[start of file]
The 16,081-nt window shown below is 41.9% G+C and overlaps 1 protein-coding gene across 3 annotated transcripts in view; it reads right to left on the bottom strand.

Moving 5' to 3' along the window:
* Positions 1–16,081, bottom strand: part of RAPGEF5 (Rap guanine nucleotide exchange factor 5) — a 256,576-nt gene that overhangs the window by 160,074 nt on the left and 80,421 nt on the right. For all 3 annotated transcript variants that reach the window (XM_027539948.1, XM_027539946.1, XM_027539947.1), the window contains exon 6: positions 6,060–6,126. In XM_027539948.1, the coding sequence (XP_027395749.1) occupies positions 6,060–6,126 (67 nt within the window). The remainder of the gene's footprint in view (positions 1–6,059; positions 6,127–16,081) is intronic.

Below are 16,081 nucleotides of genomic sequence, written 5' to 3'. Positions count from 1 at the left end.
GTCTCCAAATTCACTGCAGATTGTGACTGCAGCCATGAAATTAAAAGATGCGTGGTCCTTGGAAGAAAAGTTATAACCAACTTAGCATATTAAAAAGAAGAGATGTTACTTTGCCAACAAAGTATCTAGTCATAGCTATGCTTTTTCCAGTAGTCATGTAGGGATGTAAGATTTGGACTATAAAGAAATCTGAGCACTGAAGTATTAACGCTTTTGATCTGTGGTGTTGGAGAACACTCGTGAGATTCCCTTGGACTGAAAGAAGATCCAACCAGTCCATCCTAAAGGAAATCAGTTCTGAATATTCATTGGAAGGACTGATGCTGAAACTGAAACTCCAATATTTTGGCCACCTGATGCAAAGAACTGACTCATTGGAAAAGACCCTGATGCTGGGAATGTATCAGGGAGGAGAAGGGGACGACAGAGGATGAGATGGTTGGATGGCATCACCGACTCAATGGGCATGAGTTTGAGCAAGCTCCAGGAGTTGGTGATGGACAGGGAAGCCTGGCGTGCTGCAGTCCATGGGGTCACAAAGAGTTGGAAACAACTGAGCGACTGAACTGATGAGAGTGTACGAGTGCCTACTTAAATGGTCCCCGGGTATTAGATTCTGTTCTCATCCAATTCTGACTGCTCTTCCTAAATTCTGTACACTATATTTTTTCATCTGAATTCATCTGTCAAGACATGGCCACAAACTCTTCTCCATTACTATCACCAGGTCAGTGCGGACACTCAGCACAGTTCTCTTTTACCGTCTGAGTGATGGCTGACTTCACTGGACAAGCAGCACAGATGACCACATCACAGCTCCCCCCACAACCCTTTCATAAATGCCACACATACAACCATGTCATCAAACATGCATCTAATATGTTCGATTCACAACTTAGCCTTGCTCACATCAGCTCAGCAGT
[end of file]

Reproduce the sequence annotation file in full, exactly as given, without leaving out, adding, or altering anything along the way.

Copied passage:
The 16,081-nt window shown below is 41.9% G+C and overlaps 1 protein-coding gene across 3 annotated transcripts in view; it reads right to left on the bottom strand.

Moving 5' to 3' along the window:
* Positions 1–16,081, bottom strand: part of RAPGEF5 (Rap guanine nucleotide exchange factor 5) — a 256,576-nt gene that overhangs the window by 160,074 nt on the left and 80,421 nt on the right. For all 3 annotated transcript variants that reach the window (XM_027539948.1, XM_027539946.1, XM_027539947.1), the window contains exon 6: positions 6,060–6,126. In XM_027539948.1, the coding sequence (XP_027395749.1) occupies positions 6,060–6,126 (67 nt within the window). The remainder of the gene's footprint in view (positions 1–6,059; positions 6,127–16,081) is intronic.

Below are 16,081 nucleotides of genomic sequence, written 5' to 3'. Positions count from 1 at the left end.
GTCTCCAAATTCACTGCAGATTGTGACTGCAGCCATGAAATTAAAAGATGCGTGGTCCTTGGAAGAAAAGTTATAACCAACTTAGCATATTAAAAAGAAGAGATGTTACTTTGCCAACAAAGTATCTAGTCATAGCTATGCTTTTTCCAGTAGTCATGTAGGGATGTAAGATTTGGACTATAAAGAAATCTGAGCACTGAAGTATTAACGCTTTTGATCTGTGGTGTTGGAGAACACTCGTGAGATTCCCTTGGACTGAAAGAAGATCCAACCAGTCCATCCTAAAGGAAATCAGTTCTGAATATTCATTGGAAGGACTGATGCTGAAACTGAAACTCCAATATTTTGGCCACCTGATGCAAAGAACTGACTCATTGGAAAAGACCCTGATGCTGGGAATGTATCAGGGAGGAGAAGGGGACGACAGAGGATGAGATGGTTGGATGGCATCACCGACTCAATGGGCATGAGTTTGAGCAAGCTCCAGGAGTTGGTGATGGACAGGGAAGCCTGGCGTGCTGCAGTCCATGGGGTCACAAAGAGTTGGAAACAACTGAGCGACTGAACTGATGAGAGTGTACGAGTGCCTACTTAAATGGTCCCCGGGTATTAGATTCTGTTCTCATCCAATTCTGACTGCTCTTCCTAAATTCTGTACACTATATTTTTTCATCTGAATTCATCTGTCAAGACATGGCCACAAACTCTTCTCCATTACTATCACCAGGTCAGTGCGGACACTCAGCACAGTTCTCTTTTACCGTCTGAGTGATGGCTGACTTCACTGGACAAGCAGCACAGATGACCACATCACAGCTCCCCCCACAACCCTTTCATAAATGCCACACATACAACCATGTCATCAAACATGCATCTAATATGTTCGATTCACAACTTAGCCTTGCTCACATCAGCTCAGCAGT